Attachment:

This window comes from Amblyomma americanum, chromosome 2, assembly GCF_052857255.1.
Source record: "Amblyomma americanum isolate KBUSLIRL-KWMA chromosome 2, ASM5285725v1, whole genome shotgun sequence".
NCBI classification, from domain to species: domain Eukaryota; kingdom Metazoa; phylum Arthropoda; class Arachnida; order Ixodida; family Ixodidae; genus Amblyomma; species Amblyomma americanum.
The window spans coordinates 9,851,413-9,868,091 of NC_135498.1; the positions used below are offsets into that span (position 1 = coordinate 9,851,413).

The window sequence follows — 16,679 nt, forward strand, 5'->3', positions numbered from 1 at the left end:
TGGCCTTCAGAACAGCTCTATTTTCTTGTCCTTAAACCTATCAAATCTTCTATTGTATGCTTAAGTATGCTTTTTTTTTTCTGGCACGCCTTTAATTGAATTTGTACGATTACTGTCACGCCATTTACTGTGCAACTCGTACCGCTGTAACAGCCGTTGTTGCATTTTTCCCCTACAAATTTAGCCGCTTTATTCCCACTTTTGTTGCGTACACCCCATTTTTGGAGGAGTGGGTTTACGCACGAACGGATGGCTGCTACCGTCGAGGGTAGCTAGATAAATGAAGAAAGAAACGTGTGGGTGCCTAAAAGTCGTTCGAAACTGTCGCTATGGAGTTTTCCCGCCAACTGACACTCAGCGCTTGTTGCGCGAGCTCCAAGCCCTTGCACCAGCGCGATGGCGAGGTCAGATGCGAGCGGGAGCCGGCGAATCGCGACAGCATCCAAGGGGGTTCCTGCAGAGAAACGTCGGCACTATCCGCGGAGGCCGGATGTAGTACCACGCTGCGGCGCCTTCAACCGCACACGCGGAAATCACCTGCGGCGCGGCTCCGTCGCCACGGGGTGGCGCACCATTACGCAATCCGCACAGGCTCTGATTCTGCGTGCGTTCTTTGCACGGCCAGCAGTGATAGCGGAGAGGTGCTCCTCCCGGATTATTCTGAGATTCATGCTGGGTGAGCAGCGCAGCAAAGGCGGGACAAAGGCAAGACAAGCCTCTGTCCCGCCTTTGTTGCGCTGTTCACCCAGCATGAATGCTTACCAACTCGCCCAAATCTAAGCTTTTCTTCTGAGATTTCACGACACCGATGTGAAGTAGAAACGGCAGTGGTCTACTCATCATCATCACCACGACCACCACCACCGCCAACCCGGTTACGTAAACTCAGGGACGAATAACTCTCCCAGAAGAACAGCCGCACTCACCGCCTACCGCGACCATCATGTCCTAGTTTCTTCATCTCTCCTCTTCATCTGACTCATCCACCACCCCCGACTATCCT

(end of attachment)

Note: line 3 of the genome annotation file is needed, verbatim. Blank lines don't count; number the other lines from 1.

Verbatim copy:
NCBI classification, from domain to species: domain Eukaryota; kingdom Metazoa; phylum Arthropoda; class Arachnida; order Ixodida; family Ixodidae; genus Amblyomma; species Amblyomma americanum.